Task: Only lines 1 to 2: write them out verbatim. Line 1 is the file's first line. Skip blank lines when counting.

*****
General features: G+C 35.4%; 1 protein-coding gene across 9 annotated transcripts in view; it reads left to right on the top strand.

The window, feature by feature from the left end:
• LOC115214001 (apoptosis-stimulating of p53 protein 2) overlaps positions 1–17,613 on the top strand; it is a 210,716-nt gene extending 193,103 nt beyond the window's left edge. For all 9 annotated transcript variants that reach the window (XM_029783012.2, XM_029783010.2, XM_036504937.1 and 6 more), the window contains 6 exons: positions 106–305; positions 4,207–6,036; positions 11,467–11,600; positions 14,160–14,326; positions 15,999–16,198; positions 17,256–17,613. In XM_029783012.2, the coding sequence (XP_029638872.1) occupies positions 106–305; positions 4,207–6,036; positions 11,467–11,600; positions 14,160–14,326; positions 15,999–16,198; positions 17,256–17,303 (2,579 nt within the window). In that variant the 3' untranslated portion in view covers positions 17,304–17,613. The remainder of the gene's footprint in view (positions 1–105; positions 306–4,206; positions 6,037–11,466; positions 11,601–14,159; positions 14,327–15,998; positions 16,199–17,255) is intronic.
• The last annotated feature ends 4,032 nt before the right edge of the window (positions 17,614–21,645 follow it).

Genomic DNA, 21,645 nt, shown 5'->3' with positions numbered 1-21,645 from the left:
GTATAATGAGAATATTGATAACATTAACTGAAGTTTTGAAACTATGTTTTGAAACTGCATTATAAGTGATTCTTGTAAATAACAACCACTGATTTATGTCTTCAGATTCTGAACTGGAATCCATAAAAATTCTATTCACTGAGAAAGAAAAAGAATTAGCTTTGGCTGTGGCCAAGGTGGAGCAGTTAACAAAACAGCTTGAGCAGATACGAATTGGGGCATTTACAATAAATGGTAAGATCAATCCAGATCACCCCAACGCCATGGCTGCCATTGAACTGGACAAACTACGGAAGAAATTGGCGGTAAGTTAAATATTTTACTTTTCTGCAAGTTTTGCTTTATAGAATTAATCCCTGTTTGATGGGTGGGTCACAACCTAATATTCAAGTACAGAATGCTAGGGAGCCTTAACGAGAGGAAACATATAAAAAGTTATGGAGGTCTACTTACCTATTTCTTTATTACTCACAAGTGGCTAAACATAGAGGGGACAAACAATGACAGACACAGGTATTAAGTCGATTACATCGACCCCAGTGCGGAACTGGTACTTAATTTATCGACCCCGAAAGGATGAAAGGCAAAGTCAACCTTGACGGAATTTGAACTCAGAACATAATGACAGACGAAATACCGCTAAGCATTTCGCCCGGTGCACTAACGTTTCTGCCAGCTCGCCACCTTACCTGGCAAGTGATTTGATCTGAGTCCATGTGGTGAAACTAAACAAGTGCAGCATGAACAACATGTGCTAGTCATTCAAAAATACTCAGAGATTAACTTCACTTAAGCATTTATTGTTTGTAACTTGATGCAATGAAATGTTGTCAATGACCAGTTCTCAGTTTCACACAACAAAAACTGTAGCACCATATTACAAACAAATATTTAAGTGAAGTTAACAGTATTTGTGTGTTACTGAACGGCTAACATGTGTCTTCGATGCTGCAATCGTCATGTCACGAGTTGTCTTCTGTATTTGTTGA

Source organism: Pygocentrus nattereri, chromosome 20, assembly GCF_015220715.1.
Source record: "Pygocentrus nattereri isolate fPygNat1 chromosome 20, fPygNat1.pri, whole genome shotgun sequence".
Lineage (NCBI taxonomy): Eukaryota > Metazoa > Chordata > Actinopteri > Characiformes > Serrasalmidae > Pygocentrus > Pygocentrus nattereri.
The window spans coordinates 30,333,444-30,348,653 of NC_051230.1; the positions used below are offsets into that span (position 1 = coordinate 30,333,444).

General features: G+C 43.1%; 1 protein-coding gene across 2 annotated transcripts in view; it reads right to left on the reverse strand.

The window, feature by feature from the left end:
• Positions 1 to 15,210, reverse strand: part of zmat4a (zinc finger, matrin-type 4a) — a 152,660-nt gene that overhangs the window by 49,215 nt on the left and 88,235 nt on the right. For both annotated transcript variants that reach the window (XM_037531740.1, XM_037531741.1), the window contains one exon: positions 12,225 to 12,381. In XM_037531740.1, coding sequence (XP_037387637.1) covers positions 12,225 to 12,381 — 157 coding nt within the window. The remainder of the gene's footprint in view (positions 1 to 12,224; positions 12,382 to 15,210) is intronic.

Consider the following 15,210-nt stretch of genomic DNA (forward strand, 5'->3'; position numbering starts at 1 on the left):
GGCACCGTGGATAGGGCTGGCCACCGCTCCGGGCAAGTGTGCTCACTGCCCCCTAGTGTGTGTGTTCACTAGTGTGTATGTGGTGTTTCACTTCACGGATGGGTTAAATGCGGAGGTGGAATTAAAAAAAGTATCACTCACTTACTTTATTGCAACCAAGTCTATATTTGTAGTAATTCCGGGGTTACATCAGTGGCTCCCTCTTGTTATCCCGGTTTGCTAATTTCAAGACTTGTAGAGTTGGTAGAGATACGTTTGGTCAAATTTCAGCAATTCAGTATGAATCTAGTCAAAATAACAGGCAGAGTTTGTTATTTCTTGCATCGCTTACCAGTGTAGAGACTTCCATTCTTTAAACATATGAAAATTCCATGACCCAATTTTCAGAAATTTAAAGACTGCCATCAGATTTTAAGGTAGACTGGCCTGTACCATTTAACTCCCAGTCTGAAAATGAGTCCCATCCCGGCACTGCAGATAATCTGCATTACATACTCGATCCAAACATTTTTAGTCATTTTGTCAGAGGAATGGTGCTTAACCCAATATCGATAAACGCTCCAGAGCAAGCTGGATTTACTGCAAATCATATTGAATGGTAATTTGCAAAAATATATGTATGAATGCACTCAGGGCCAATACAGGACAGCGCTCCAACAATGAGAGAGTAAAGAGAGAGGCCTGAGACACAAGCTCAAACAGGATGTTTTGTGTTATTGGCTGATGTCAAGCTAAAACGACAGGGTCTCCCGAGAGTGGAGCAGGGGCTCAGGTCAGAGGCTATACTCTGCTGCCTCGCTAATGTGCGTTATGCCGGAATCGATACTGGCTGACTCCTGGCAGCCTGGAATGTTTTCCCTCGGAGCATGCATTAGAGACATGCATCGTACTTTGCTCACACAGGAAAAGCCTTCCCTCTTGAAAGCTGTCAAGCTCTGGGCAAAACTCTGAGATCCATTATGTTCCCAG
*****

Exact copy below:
General features: G+C 35.4%; 1 protein-coding gene across 9 annotated transcripts in view; it reads left to right on the top strand.

The window, feature by feature from the left end: